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Learning Strategies in Play during Basic Training for
Medal of Honor and Call of Duty Video Games

 

Abstract

This study, based on experiential play methodology was used to explore student engagement while playing Medal of Honor (2002) and Call of Duty (2003). It identifies some of the key issues related to the use of video games and simulations during the training phase of game play. Research into the effects of gaming in education has been extremely widely varied and limited in terms of the methodological rigor incorporated. An Experiential Mode Framework (EMF), a newly designed micro-analysis methodology of student engagement during game play (Appelman 2005 & 2007b), was used for data collection and analysis. This study sought to determine if there is a consistent pattern between the manner in which a Novice and Expert player engage with a particular game. This was accomplished through observation at a micro level while players learned, strategized, and performed as they entered into new gaming environments.  The results of this study are limited.  However, the data analysis conducted here demonstrates the player’s ability to problem solve through difficult obstacles using navigational strategies in virtual spaces. It also reveals distinct player abilities to manipulate alternatives or information within the game. Medal of Honor and Call of Duty training components provided explicit instructions needed to play the game. Although results were skewed by time constraints and convenient sampling, it was found that while the game instructions were redundant, some players did not necessarily attend to spoken or written instructions which were critical components of the training session and often crucial for successful completion of milestones (objectives). This book is available at Barnes & Noble.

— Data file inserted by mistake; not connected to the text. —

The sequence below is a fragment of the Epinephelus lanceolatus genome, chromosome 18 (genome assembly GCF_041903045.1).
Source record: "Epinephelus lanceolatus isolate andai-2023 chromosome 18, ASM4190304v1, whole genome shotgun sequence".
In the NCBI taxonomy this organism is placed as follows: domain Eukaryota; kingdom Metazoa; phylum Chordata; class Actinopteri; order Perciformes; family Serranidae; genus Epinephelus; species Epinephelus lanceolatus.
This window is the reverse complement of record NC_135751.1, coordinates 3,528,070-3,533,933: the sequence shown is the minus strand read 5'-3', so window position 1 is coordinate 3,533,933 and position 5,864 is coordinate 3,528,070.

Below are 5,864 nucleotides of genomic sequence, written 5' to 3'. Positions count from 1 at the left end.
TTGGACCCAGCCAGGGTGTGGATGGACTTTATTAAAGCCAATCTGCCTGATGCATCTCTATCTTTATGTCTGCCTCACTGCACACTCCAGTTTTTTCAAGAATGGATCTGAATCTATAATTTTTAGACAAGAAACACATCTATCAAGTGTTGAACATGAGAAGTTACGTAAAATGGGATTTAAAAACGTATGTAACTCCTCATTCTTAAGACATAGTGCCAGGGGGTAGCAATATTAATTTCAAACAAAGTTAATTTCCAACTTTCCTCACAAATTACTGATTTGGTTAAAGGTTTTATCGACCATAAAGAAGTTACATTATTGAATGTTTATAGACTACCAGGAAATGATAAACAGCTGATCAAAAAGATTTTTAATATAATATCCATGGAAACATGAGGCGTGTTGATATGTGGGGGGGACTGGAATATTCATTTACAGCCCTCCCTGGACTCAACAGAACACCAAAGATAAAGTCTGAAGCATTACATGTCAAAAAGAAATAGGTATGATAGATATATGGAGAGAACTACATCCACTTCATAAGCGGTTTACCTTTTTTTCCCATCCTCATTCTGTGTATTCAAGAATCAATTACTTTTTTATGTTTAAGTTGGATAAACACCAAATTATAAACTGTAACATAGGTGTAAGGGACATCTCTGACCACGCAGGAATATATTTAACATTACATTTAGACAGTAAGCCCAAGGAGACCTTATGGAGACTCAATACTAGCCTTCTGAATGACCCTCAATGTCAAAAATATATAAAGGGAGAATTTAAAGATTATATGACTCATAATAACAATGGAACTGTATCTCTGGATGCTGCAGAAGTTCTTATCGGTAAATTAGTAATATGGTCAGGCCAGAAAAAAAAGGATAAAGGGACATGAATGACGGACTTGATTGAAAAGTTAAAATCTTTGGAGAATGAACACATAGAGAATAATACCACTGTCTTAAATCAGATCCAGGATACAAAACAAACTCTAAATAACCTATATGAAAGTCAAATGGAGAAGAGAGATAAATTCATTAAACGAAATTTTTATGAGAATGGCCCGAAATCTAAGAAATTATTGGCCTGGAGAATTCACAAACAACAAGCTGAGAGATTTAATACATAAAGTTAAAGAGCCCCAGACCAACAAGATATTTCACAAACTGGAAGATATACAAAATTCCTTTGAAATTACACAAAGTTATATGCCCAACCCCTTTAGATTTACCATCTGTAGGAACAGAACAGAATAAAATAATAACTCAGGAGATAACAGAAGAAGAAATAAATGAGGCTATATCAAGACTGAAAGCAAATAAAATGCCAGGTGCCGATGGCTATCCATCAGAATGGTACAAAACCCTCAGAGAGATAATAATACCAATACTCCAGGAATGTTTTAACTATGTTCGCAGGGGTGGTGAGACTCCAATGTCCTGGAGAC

Most Recent Study PDF Print E-mail
Written by Yadi Ziaee   
Thursday, 09 August 2007
Our most recent work explores the use of games and simulations in K-12 environments. The basic principals and cognitive rational for the use of this technology is first explained based on a new generation of “players” and students accustomed to dynamic learning. With the physical infrastructure of computer technology in place, simulations and games, become a viable source for training and development and are extremely valuable in the engagement of learners both as individual and collective interaction. Implications for both policy and classroom use of video games is explored. Practical considerations for repurposing COTS (Commercial off the shelf) games for P-12 will be explored with direct correlation to national standards in content areas.  

 

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